“Trump’s Legacy: Damaged Brains”, New York Times, Fall 2017
In this New York Times op-ed, Nicholas Kristoff remarks on the Trump Administrations reversal of banning a nerve-gas derivative, chlorpyrifos, which is ubiquitous in pesticides be used in agriculture, the water supply, household products, and more. This chemical is shown to alter the structure of your brain and is linked to cancer and Parkinson’s disease.
The Lancet Commission on Pollution and Health, Fall 2017
In this comprehensive study of the health impacts of global pollution, a group of leading scientists and economists found that pollution was linked to nine million deaths worldwide in 2015, which is equivalent to one in six deaths. Further, it found that welfare losses due to pollution were estimated to cost more than $4.6 trillion each year, equivalent to 6.2% of global economic output. Read the full report for a detailed discussion of the methodology and findings and this press release from the Global Alliance on Health and Pollution for highlights.
“Mr. Trump Outdoes Himself in Picking a Conflicted Regulator”, New York Times, Fall 2017
In this New York Times op-ed, the Editorial Board shares the industry-friendly history of the Trump Administration’s nomination of Michael Dourson to lead the EPA’s Office of Chemical Safety and Pollution Prevention, and its implication on regulating chemicals harmful to human health.
“Why Has the E.P.A. Shifted on Toxic Chemicals? An Industry Insider Helps Call the Shots”, New York Times, Fall 2017
Eric Lipton provides a detailed account of the history of the EPA and federal toxics regulation, with a focus on the current federal administration’s intimate relationship with industry and its implications on human health.
“60 MiNueTs”, University of California at San Francisco (UCSF), Summer 2017
In this compelling short video series, UCSF’s Program on Reproductive Health and the Environment (PRHE) interviews the nation’s top scientists and physicians to provide insight into the toxic movements through an environmental health and public health lens.
“Are the Chemicals We Encounter Every Day Making Us Sick?”, University of California at San Francisco (UCSF), Summer 2017
In this profile on UCSF’s Program on Reproductive Health and the Environment (PRHE), Dr. Tracey Woodruff discusses the intersection of medicine, science, and policy advocacy, and how to best integrate these disciplines to reduce exposure to environmental contaminants that affect human reproduction and development.
Green Science Policy Institute (GSPI) Launches Six Classes Video Campaign, Summer 2017
In a series of compelling short videos, GSPI shares more information about each of its six chemical classes of concern and action items for everyday consumers. GSPI frames toxics work on six classes of chemicals, instead of on individual chemicals, in order to more effectively reduce and replace entire groups of toxic chemical compounds that have similar harmful properties.
“The Womb Is No Protection From Toxic Chemicals“, New York Times, Spring 2017
In this New York Times op-ed, a public health expert makes the case to increase chemical regulation that will reduce everyday exposure of toxic chemicals for children, pregnant women, and their fetuses.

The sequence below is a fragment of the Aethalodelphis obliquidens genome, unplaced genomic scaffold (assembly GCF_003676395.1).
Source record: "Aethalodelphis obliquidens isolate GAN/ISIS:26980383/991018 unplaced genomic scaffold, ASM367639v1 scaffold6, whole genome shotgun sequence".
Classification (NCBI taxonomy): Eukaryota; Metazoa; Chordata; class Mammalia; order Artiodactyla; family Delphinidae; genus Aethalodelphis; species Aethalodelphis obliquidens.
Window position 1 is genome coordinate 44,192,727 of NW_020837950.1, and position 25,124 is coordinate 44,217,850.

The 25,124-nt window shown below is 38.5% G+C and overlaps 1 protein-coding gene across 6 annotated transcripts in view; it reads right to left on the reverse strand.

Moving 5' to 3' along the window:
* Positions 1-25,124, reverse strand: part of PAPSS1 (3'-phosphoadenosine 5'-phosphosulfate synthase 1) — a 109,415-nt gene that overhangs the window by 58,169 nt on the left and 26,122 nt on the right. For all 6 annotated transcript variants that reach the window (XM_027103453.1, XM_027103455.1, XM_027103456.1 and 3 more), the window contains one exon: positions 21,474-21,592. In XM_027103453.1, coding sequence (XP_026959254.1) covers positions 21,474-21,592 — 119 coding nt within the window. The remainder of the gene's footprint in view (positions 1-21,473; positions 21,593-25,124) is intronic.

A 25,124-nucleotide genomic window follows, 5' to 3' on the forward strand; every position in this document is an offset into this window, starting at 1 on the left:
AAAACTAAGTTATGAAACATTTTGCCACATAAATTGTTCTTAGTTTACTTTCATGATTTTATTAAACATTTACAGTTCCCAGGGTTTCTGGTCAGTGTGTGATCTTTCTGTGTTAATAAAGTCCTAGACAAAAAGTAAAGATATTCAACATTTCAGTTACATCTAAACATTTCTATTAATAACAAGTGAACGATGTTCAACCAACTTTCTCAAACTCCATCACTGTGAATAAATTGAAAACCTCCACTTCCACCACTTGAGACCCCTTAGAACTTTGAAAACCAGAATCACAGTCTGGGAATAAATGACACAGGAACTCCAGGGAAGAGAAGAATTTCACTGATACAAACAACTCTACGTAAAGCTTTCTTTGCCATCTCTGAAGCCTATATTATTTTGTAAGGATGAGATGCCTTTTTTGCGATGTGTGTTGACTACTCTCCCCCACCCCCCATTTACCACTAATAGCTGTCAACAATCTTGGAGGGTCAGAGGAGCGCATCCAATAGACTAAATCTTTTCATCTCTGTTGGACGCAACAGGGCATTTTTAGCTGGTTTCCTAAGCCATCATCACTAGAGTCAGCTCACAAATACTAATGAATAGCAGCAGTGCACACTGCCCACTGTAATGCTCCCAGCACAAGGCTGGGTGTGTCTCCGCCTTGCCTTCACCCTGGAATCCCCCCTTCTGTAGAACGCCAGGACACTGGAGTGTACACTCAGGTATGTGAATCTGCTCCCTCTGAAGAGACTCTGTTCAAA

Green Chemistry and Commerce Council (GC3) Launches Preservative Challenge, Spring 2017
The GC3, a cross-sectoral network promoting green chemistry in supply chains, has launched a global competition to identify innovators developing preservatives with improved environmental health and safety profiles for use in cosmetics, personal care and household products. Entrants must submit their proposals by August 24, 2017, and the challenge will award three to five cash prizes from the $175,000 prize pool, with a minimum single prize award of $25,000.
“How businesses are responding to rising demand for chemical transparency“, Safer Chemicals Healthy Families, Spring 2017
Clean Production Action’s Bev Thorpe details the rise of companies disclosing their chemical ingredients in response to consumer demand. She states: “The business case for knowing the chemicals in your products has now evolved to the business case for becoming publicly accountable.”
“Stop Playing Whack-a-mole with Hazardous Chemicals“, Washington Post, Winter 2016
In this Washington Post op-ed, a public health expert makes the case for regulation and innovation that removes entire families of harmful chemicals from commerce, instead of addressing one chemical at a time.
Lead in Water Action Kit Launched, Spring 2016 www.hbbf.org/test-kits-start
Healthy Babies Bright Futures (HBBF) is an alliance of scientists, nonprofit organizations and donors working to create and support initiatives that measurably reduce exposures to neurotoxic chemicals in the first thousand days of development. The “Lead in Water Action Kit” is a foundational piece in HBBF’s work to reduce children’s exposure to neurotoxic chemicals.
Safer Made Launched, Spring 2016 www.rachelsnetwork.org/safermade
Forsythia Foundation is an anchor investor in Safer Made, a new impact-driven venture capital fund that invests in high-potential companies and technologies that reduce people’s exposure to toxic chemicals. Read foundation president Alison Carlson’s call for safer alternatives to toxics through investing in Safer Made through her guest blog post with Rachel’s Network, a community of women at the intersection of environmental advocacy, philanthropy, and leadership.